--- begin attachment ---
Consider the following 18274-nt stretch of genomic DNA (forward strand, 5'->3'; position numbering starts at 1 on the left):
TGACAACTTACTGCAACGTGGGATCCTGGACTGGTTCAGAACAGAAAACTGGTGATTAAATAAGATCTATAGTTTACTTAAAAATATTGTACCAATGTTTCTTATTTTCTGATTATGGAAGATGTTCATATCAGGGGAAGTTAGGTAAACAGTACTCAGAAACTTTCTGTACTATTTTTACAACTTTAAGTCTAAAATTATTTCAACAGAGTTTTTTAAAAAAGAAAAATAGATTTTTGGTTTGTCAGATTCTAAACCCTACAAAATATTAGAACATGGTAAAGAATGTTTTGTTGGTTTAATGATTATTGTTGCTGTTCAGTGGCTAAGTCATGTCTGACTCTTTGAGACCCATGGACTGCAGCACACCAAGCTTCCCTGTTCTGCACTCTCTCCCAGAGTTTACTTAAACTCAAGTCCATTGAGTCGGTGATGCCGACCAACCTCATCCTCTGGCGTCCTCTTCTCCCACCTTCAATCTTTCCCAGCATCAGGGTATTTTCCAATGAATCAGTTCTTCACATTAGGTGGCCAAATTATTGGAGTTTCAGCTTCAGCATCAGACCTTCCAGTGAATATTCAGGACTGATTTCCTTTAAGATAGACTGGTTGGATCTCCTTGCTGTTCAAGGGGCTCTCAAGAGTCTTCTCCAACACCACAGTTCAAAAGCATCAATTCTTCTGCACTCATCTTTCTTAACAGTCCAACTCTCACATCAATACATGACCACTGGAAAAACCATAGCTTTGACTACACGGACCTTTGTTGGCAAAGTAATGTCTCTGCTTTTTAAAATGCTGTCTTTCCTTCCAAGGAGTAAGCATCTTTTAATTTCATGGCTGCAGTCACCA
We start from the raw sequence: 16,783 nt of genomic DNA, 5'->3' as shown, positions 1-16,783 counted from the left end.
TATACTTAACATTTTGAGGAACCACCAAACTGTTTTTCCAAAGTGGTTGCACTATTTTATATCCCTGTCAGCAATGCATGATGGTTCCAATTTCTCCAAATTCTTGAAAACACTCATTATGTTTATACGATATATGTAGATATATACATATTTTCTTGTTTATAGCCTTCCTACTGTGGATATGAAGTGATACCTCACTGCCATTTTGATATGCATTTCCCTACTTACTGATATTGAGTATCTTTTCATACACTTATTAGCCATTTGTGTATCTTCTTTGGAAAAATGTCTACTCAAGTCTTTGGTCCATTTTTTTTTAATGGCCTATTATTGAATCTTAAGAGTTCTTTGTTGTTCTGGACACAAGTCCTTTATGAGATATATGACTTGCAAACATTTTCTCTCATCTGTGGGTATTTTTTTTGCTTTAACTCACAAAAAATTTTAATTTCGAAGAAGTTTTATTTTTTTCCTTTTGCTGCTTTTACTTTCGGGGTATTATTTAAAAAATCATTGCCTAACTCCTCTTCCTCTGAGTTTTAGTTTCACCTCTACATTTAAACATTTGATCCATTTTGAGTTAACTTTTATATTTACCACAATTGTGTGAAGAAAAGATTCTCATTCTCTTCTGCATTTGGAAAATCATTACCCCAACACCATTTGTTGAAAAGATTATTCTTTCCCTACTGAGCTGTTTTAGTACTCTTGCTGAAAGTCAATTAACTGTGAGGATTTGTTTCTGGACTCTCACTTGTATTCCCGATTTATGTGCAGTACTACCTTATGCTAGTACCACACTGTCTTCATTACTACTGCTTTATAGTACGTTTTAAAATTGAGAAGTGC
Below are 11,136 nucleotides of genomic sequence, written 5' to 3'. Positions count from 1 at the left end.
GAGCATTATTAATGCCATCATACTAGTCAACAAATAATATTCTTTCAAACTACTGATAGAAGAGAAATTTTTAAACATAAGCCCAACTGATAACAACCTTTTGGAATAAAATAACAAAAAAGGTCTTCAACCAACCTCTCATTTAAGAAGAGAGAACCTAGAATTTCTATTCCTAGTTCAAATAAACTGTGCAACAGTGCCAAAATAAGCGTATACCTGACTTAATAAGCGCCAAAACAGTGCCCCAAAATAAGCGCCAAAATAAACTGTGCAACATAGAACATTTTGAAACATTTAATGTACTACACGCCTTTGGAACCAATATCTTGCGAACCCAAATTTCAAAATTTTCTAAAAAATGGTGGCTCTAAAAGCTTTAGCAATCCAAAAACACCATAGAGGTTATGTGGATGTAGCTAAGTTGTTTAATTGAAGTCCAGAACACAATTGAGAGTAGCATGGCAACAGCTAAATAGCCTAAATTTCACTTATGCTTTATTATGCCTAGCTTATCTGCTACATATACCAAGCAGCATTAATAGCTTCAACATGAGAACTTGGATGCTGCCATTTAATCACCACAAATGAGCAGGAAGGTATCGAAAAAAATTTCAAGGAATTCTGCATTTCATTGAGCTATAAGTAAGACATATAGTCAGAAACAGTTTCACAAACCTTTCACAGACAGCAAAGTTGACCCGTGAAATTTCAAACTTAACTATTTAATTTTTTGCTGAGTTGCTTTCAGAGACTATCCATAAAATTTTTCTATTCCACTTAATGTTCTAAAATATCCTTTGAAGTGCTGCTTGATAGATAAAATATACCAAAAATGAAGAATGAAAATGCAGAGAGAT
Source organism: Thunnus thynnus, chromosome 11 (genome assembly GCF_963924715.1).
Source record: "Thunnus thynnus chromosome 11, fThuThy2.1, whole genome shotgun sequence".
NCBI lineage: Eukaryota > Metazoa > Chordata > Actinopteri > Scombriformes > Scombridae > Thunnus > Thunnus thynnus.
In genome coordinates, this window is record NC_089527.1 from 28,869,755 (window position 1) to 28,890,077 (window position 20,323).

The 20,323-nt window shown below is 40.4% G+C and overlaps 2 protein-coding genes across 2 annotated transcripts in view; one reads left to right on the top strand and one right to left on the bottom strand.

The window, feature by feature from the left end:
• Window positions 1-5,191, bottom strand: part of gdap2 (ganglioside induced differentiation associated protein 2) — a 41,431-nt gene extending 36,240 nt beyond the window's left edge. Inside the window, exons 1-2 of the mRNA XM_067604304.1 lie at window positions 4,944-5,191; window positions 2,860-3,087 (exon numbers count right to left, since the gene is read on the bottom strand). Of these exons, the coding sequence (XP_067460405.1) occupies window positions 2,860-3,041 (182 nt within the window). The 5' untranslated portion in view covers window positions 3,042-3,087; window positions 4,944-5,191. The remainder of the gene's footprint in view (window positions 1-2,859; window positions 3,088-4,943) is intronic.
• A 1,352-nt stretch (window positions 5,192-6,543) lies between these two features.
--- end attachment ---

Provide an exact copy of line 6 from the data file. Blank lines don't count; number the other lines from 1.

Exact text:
GAGCATTATTAATGCCATCATACTAGTCAACAAATAATATTCTTTCAAACTACTGATAGAAGAGAAATTTTTAAACATAAGCCCAACTGATAACAACCTTTTGGAATAAAATAACAAAAAAGGTCTTCAACCAACCTCTCATTTAAGAAGAGAGAACCTAGAATTTCTATTCCTAGTTCAAATAAACTGTGCAACAGTGCCAAAATAAGCGTATACCTGACTTAATAAGCGCCAAAACAGTGCCCCAAAATAAGCGCCAAAATAAACTGTGCAACATAGAACATTTTGAAACATTTAATGTACTACACGCCTTTGGAACCAATATCTTGCGAACCCAAATTTCAAAATTTTCTAAAAAATGGTGGCTCTAAAAGCTTTAGCAATCCAAAAACACCATAGAGGTTATGTGGATGTAGCTAAGTTGTTTAATTGAAGTCCAGAACACAATTGAGAGTAGCATGGCAACAGCTAAATAGCCTAAATTTCACTTATGCTTTATTATGCCTAGCTTATCTGCTACATATACCAAGCAGCATTAATAGCTTCAACATGAGAACTTGGATGCTGCCATTTAATCACCACAAATGAGCAGGAAGGTATCGAAAAAAATTTCAAGGAATTCTGCATTTCATTGAGCTATAAGTAAGACATATAGTCAGAAACAGTTTCACAAACCTTTCACAGACAGCAAAGTTGACCCGTGAAATTTCAAACTTAACTATTTAATTTTTTGCTGAGTTGCTTTCAGAGACTATCCATAAAATTTTTCTATTCCACTTAATGTTCTAAAATATCCTTTGAAGTGCTGCTTGATAGATAAAATATACCAAAAATGAAGAATGAAAATGCAGAGAGAT